I won’t get into a long discussion about the history and nature of homeopathy as I wish to focus on the specific case of Brauer medicine. For a more detailed and referenced rundown on why homeopathy is bunk please check out these excellent resources: The 10:23 Website, The Skeptics Dictionary, SkepticWiki, Quackwatch. For a very quick rundown homeopathy is a system of claimed alternative medicine invented in 1796 by Samuel Hahnemann. Since it’s invention it’s core beliefs have remained unchanged despite the world’s advancements in health and medicine including the discovery of viruses, bacterial infection, cancers, vaccines and genetics. It is by all accounts a relic of medieval thinking from a time when the leading hypothesis was that sickness was a result of imbalances in the four bodily humors (blood, phlegm, black bile and yellow bile). Homeopathy itself is based on three laws; the law of similars, the law of infinitesimals and the law of succussion.

The law of similars says that in order to cure a problem you need to consume whatever causes the problem. This extends to such things as caffeine for sleep disorders, sore eyes with onion and rashes with poison ivy.

The law of infinitesimals says that the more diluted a substance the stronger it’s medicinal effect. This means that the vast majority of homeopathic solutions are diluted to the point that not a single molecule of the active ingredient remains, including dilutions of 1:1000000000000000000000000000000000000000000000000000000000000. Of course even if some of the active ingredient remained, the ingredient itself is worthless medically.

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The Big Libel Gig!

Posted in health, News, pseudoscience, skepticism with tags , , , , , on March 20, 2010 by cpolsonb

This past Sunday (14/3) at the London’s Palace Theater in jolly old England, artists, scientists, authors and performers from all walks of life put on a show to help raise awareness (and money) for the fight for libel reform in the UK. For more information on what Libel Reform is all about take a read of my previous blog on the subject here. This Big Libel Gig really did have a stellar bill, including such talent as: Dara Ó Briain, Tim Minchin, Marcus Brigstocke, Robin Ince, Ed Byrne, Shappi Khorsandi, Professor Brian Cox, Simon Singh, Professor Richard Wiseman, Dr Peter Wilmshurst and Dr Ben Goldacre. All of these talented and gifted individuals gave wildly popular talks/performances many of which had the audience in stitches (figuratively).

Seeing such a group of people come together for such a worthy cause is just super awesome, how I wish I could have attended. Libel Reform is such a passionate issue of mine because it is well beyond a mere scientific issue, it is one of human rights. This is an issue that any member of the public can feel outrage over, regardless of their religious or philosophical viewpoint. For me it’s much more of a humanism fight than a scientific one. It is also a prime example of how a ground swelling of support from the skeptical movement can translate into a public issue. There is perhaps no better current example of the influence that skeptics and rationalists are actually capable of wielding. So far 197 members of parliament have signed “Parliamentary Early Day Motion 423″ and Jack Straw, the Justice Secretary, leading Tories and Liberal Democrat leader Nick Clegg MP have all praised the Libel Reform campaign since 10,000 letters were sent to MPs. This comes on top of the chilling effect it’s had on UK chiropractors (a prime example of abusers of current libel) which you can read about in my blog entry here.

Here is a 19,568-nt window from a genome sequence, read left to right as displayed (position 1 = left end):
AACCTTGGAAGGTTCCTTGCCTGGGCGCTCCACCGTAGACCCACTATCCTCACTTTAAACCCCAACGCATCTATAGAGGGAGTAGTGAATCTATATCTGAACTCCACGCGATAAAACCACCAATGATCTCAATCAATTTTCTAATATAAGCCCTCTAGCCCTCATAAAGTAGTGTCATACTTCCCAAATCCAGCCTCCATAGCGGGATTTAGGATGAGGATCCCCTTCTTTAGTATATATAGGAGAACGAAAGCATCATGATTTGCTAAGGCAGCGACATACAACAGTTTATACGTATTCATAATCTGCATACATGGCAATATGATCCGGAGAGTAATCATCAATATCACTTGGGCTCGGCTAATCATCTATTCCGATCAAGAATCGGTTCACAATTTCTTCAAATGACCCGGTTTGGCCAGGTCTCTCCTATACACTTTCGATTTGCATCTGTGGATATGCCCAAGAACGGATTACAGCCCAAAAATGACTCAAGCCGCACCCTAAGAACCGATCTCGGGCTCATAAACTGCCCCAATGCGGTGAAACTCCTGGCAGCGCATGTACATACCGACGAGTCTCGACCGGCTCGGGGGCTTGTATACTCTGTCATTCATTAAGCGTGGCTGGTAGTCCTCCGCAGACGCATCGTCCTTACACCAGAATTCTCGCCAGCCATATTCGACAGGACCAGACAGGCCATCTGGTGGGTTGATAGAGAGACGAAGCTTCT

For a taste of what was in store at the Big Libel Gig I’ve embedded two videos of backstage interviews conducted by skepchick founder Rebecca Watson and host of the Little Atoms podcast Neil Denney. The first is with psychologist, author, magician and master of British wit Richard Wiseman and the second is with wildly popular musician and comedian Tim Minchin.

Enjoy!

Coarse Language Warning (including some Libel of their own)

What is Wrong With These People!

Posted in health, pseudoscience, skepticism with tags , , , , , , on March 18, 2010 by cpolsonb

Okay, I’m ticked.

I’m almost at a loss for words. I’m trying to think about how to describe this video but the words escape me. The following is a shining example of the pathetic and cruel mud-slinging that pseudoscientists stoop too to defend their unscientific medieval beliefs from clean, concise and empirical evidence. Before you watch this video I’d like to give a quick rundown of who the target of this attack is, Yale neurologist and academic Dr. Steven Novella.

For those you who aren’t aware Dr. Steven Novella is the co-founder of the New England Skeptical Society, host of the massively popular podcast ‘The Skeptics’ Guide to the Universe’ and author/contributor to many blogs including The Rogues Gallery, Neurologica, Science Based Medicine and TheSkepticBlog. Steven Novella is a long-term opponent of irrational and pseudoscientific beliefs, including but not limited to vaccine denial, homeopathy, health frauds like Kevin Trudeau and creationists. Steven Novella is a true skeptical hero of mine and I look to him as an exemplar of many of the virtues that I believe skeptics should aspire to. To begin with he is unquestionably motivated, he is tremendously passionate, incredibly well researched, eloquent, fair, compassionate, insightful and seems to take great care to avoid letting personal biases and personal attacks distort the clarity of his science based reasoning. Like every human he is capable of making mistakes, and rather than fawning over him like a disciple I instead merely respect, admire and aspire to achieve these same qualities in myself.

So with that in mind, please now take a look at this video by Homeopath John Benneth. The sheer insensitivity and incomprehensibility of the stupid boggles my mind, but please stick with it for at least 3 minutes.

I mean seriously? Accusing Dr Novella of committing a mass-murder by practicing science based medicine? I’m really struggling to put into words just how much I dislike this man. I’d like to write a whole essay on what a moron this guy is but really don’t think he’s worth my time. I usually refrain from personal attacks, particularly ones as harsh as I write here. I like the idea of this blog being a hate-free area that people can feel comfortable reading regardless of their personal beliefs. In this case though, it is the individual and his cruel personal attacks that I am responding too not his belief. Homeopathy is still a medieval, unscientific and discredited form of magic but that’s not the subject here.